What If You Miss the Individual Health Insurance Enrollment Deadline?
Find out what can happen if you don't obtain coverage in time.
If you don't have an employer or other source to provide you with health insurance coverage under a group plan, you'll have to obtain individual health insurance coverage on your own. You can do so through one of the health exchanges established under the Affordable Care Act (also called Obamacare). Obtaining your coverage through your exchange isn’t mandatory—you can also obtain individual coverage directly from a private health insurer. But you must get your coverage through your state exchange to qualify for Obamacare health insurance premium tax credits available for lower and modest income people.
However, you must ordinarily apply for coverage during the annual open enrollment period. The open enrollment period ordinarily runs from November 1 through January 31 each year (although in past years it has been extended beyond the January 31 deadline). What happens if you don’t obtain coverage by the deadline? Several things, none of them good.
First, you may have to pay a penalty to the IRS. The exact amount of the penalty is based on your household income. For 2016, the penalty is the greater of $695 or 2.5% of your household income, up to a maximum of $2,085 per person. The penalty for children is half the amount for adults. For 2017 and later, the penalty amount is indexed for inflation. However, you could be exempt from having to pay the penalty: It only applies to taxpayers who can afford insurance but do not purchase it. Low-income individuals are exempt from the penalty, and there are several other exemptions as well. For details, see www.healthcare.gov/health-coverage-exemptions/.
Second, the aforementioned Obamacare health insurance subsidies will be unavailable to you and your family for the year, potentially costing you hundreds or thousands of dollars you could have had to help pay for your coverage.
What happens if you decide that you made a mistake not obtaining coverage and want to purchase it for the remainder of the year? You could be well out of luck—that is, you may be unable to purchase individual non-group health insurance coverage for the rest of the year, either through your state exchange or directly in the open market from a private insurer. This means you’ll have to bear all of your health costs for the year out of your own pocket. You’ll have to wait until the next open enrollment period to obtain individual coverage starting the following year.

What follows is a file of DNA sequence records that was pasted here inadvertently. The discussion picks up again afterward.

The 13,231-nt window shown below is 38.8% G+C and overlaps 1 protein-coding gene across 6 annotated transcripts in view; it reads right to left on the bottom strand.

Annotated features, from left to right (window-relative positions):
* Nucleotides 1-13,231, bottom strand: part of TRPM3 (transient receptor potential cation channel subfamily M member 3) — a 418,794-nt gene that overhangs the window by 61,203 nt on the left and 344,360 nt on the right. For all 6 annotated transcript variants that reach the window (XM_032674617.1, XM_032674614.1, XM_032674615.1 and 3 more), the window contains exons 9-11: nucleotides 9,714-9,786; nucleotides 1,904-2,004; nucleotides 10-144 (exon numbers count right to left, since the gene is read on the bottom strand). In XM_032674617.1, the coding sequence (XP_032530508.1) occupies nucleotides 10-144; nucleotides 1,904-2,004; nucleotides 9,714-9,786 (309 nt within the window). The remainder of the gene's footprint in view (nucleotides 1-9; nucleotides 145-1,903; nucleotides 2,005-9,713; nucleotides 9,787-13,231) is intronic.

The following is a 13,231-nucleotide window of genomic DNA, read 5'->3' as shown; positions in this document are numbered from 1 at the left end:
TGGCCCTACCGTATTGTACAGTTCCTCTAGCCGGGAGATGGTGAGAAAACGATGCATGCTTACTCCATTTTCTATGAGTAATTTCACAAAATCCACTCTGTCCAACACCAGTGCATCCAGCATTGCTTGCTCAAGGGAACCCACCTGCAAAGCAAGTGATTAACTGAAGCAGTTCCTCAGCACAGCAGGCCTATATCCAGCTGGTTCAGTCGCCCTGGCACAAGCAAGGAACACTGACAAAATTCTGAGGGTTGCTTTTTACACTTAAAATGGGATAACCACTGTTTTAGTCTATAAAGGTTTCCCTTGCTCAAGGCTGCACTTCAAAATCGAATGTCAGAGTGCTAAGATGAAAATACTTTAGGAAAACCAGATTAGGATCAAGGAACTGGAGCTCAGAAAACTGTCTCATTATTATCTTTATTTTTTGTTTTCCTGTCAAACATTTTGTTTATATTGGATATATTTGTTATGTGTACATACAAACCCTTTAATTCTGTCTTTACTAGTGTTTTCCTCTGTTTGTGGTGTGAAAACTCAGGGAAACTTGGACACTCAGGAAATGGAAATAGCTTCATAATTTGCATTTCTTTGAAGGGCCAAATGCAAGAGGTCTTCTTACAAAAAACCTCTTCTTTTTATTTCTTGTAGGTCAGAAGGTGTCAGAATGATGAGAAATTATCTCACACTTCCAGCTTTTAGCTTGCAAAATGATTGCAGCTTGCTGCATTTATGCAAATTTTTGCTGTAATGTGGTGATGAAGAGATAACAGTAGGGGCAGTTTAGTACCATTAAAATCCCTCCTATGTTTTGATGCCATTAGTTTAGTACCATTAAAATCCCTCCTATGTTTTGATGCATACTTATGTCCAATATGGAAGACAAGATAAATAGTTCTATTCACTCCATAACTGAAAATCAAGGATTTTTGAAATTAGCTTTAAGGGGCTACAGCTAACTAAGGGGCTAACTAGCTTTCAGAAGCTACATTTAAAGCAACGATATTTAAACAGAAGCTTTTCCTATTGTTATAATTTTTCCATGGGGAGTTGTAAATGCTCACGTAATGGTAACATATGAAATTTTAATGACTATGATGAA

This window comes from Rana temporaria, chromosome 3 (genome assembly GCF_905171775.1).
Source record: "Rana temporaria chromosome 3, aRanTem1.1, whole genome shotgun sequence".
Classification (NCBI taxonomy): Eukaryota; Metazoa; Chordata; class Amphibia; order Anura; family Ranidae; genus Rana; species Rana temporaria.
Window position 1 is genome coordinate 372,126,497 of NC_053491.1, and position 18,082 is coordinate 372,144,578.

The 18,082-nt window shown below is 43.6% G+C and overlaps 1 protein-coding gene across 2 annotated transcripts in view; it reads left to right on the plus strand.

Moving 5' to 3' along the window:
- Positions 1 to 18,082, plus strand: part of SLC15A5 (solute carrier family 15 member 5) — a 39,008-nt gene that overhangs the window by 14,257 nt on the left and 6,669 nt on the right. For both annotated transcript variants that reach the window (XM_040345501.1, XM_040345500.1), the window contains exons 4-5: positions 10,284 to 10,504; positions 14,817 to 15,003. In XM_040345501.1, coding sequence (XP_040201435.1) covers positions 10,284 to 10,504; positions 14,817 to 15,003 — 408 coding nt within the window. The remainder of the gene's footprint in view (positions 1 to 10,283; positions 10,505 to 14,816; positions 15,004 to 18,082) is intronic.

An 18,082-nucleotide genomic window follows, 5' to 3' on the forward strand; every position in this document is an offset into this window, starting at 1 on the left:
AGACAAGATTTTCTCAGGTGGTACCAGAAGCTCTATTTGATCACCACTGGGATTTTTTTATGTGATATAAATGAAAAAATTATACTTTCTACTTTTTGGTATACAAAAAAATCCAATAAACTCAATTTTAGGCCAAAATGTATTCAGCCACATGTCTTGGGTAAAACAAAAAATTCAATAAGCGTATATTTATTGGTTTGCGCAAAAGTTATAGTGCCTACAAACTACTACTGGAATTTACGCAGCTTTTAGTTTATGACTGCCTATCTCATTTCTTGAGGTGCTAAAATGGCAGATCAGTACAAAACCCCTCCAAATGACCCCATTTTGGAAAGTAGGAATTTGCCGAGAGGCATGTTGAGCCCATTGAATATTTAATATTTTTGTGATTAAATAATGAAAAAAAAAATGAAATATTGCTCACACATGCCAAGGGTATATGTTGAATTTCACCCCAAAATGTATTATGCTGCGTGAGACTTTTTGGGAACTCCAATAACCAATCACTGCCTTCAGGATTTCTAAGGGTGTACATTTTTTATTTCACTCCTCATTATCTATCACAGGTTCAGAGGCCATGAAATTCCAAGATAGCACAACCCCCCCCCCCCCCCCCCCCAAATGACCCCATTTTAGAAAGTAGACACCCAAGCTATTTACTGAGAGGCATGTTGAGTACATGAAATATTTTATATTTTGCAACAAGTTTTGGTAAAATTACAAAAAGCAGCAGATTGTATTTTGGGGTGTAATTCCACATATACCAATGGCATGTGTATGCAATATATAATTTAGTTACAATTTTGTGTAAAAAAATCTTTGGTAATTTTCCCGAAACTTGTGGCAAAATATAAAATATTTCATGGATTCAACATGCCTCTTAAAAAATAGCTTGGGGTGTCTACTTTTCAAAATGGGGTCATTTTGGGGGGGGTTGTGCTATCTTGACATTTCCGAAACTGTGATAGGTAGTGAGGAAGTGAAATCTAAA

Qualifying Life Events
After the open enrollment period ends, individual non-group health insurance coverage will be available for purchase only for individuals who have a “qualifying life event” during the year. This includes:
- losing your existing health insurance coverage—for example, because you quit your job, were laid off, or your work hours were reduced below the level required for you to qualify for employer-provided coverage
- you got married, divorced, or legally separated
- you gave birth to or adopted a child
- you lost your coverage because you moved to another state or a part of the same state outside of your health plan service area
- you lost eligibility for Medicaid—for example, because your income grew
- you are no longer eligible to receive coverage as someone else’s dependent—for example, you turn 26 and are no longer eligible for coverage through your parents’ plan
- you timely enrolled in coverage through your state exchange, and your income increases or decreases enough to change your eligibility for subsidies, or
- you become a U.S. citizen.
Once a qualifying life event occurs, you have 60 days to obtain individual coverage, either through your state health insurance exchange or private insurers. This period is called your “special enrollment opportunity.”
Note carefully that the following are not qualifying life events:
- getting sick
- getting pregnant (but you can get coverage once you give birth)
- losing your coverage because you didn’t pay your premiums, or
- voluntarily quitting your existing health coverage.
Thus, for example, you can’t go without coverage past open enrollment deadline and then decide you want to enroll because you get sick (or pregnant).
You Can Enroll In Medicaid Any Time
You can enroll in Medicaid or the Children’s Health Insurance Program (CHIP) in your state at any time. There is no open enrollment period for these programs, which are designed to help the poor. Every state’s Medicaid eligibility rules are different. For details, visit the Medicaid & CHIP coverage webpage at heatlhcare.gov.